The President, General Theodor K, rner. seems to combine in his personality the hest of mans, worlds: although a Socialist, he is an ex-officer of Emperor Franz Joseph's army and he speaks a fluent Russian which comes in handy. in existing conditions.
To-day the whole nation rallies rotund him and forgets that he gained office by the votes of disgruntled neo-Nazis (Bund der Unahhangige or Association of Independents) swaying the balance against his Christian Democratic opponent.
The Prime Minister. the Christian Democrat Julius Raab, though a one-time member of the AustroFascist Heimwehr (Home Defence) organisation, wisely managed to adapt himself to the new ways and, in undertaking his Moscow journey, he was the first Western statesman to profit from the lull in the cold War.
Political neutralism is. however, far from spiritual isolation. Vienna has. once again. a most vivid cultural life. Apart from the lively theatrical and musical season, the walls of the cils are full of posters announcing lectures on topics covering the whole world.
Austria is with heart and soul part of the West and is determined to stay so. One of the Catholic weeklies made a resolute stand and denounced those Christians who want to abandon the Western world in order to transplant the seat of Christendom to the East.
" The West remains the bulwark of the Church was the article's main theme. which doubtless expresses the views of most Austrian Catholics, dere\ and laity alike.
High cultural aspirations have their drawbacks, too. Young people are all anxious to get a good education and a " white collar" job. It thus becomes difficult to replenish the ranks of industrial workers and craftsmen. so essential in a country which. after years of war and occupation. is in dire need of economic rehabilitation.
The situation is particularly urgent in North-East Austria, where the presence of the Russians in recent years scared away the necessary private capital.
Now. of course. neutralism will pay not only political but also economic dividends, Vienna is likely to develop into the clearing house of East-West trade at a time when commercial transactions are increasing as a result of diminished political tension.
Austria. while receiving economic aid even in the field of atomic research from the United States, also receives arms from Russia.
Oddly enough. the supply of arms by the Eastern bloc to Austria passed practically unnoticed. in sharp contrast to the supply of arms to Egypt.
An Austrian weekly magazine half-jokingly remarked that Austria had become the dumping ground of second-hand German cars which are no longer wanted in the Federal Republic.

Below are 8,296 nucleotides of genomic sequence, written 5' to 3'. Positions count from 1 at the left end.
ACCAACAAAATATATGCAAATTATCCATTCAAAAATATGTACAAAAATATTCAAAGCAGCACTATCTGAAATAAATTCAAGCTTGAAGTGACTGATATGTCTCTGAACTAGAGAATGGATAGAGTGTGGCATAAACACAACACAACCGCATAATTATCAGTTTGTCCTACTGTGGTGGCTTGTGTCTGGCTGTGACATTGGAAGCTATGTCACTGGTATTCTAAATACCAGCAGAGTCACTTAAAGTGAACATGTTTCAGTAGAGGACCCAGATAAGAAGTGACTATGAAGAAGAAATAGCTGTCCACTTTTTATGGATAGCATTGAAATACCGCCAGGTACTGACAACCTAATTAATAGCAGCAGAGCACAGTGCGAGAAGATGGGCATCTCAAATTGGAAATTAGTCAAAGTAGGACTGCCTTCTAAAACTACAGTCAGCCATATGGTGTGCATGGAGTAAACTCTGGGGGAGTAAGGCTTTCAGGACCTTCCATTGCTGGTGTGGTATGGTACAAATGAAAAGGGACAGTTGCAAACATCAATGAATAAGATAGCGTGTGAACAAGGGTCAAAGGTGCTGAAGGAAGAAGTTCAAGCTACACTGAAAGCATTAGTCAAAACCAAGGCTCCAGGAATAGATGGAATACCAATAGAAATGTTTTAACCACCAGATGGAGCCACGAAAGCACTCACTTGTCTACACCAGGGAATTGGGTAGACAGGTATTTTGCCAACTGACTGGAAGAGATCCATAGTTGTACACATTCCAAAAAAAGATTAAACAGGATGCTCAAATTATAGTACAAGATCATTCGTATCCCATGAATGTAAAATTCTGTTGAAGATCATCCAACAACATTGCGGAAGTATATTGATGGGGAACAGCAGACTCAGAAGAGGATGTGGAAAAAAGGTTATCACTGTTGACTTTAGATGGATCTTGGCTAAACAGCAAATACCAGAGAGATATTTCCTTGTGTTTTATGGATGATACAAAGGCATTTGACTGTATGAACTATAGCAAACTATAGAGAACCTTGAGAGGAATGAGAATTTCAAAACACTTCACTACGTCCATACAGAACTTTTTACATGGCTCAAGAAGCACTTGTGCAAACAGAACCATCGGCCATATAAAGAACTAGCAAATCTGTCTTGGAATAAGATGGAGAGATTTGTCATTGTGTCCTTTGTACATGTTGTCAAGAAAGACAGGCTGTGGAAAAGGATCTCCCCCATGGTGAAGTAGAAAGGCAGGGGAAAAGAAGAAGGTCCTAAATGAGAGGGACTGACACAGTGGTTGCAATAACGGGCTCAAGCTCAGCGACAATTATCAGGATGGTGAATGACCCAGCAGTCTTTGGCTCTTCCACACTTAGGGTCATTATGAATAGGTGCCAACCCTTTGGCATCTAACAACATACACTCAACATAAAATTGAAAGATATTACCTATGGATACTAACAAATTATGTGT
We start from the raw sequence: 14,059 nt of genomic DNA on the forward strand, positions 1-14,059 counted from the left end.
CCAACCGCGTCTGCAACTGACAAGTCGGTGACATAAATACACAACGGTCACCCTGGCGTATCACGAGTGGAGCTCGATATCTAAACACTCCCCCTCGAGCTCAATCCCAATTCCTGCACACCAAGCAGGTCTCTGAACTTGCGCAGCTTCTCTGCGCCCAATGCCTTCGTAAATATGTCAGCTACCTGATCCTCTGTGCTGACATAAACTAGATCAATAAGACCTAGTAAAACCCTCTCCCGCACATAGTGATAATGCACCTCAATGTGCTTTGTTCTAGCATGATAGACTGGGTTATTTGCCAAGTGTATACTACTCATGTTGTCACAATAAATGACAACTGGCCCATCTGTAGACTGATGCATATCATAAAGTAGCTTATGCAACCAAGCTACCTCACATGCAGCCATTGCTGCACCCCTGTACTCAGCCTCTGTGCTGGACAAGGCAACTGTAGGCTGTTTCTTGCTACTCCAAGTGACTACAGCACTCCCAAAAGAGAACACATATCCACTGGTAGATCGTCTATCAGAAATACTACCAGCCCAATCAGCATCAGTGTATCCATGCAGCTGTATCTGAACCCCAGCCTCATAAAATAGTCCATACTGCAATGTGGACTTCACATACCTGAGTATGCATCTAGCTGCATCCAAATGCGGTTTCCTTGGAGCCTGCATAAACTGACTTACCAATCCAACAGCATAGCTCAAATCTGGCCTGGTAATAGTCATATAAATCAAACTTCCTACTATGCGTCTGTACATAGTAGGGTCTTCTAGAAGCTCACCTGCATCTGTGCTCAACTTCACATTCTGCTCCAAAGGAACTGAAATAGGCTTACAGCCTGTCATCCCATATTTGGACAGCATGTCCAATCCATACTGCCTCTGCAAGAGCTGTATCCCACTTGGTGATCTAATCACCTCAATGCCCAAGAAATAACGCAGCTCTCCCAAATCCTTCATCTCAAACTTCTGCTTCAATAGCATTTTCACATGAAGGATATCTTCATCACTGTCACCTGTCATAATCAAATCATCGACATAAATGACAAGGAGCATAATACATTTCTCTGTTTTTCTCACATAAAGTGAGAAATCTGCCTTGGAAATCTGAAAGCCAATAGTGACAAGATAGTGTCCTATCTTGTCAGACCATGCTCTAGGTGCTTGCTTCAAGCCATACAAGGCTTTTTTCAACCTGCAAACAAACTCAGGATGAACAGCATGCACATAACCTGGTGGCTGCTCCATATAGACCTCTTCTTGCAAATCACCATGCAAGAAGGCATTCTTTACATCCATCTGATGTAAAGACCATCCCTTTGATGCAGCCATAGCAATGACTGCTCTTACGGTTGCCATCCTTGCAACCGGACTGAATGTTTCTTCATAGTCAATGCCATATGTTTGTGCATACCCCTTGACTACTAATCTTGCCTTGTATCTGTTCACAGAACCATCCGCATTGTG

Although there are again resplendent shop windows and elegant restaurants—the well-known old cafes reopened complete with the inevitable neon-lit Espresso sign --the foreign visitor travelling to Austria from Western Germany gets the impression that he is visiting " poor relations."
Even so, it is a comforting experience to see how the oldfashioned middle-class way of life has managed to survive ten years of occupation by the champions of " proletarian revolution."
ONE of the greatest African Catholics, Dr. Adrian Atiman ---a former slave—has died in Karema, Tanganyika, at the age of over 90.
Born in the French Sudan, Adrian Atiman belonged to the Songay race. When he was very young he was captured by members of the Tuareg race and sold as a slave in Timbuktu. Later he was transported across the Sahara. He was ransomed in Southern Algeria at Metlili by the White Fathers, Cardinal Lavigerie, the White Fathers' founder, was so struck by his intelligence that he sent him to Malta to study. Adrian Atiman at length took the full medical course there.
In 1888 he arrived in Tanganyika, where he exercised the dual profession of doctor and catechist until his death.
He was awarded three Belgian medals and three British decorations. The last honour of this kind came to him last year when he received the medal of the Royal African Society, the same that was given to Dr. Schweitzer two years before.
Pope Leo XIII conferred upon him the Cross Pro Ecclesia et Pontifice, and Pope Pitts XI granted him the Bene Merenli Medal. The present Holy Father made Dr. Auman a Knight Commander of the Order of St. Sylvester.
Death came to him calmly. His last words were in the recitation of the Rosary in French, after which he made the Acts of Contrition and of Charity in Kiswahili.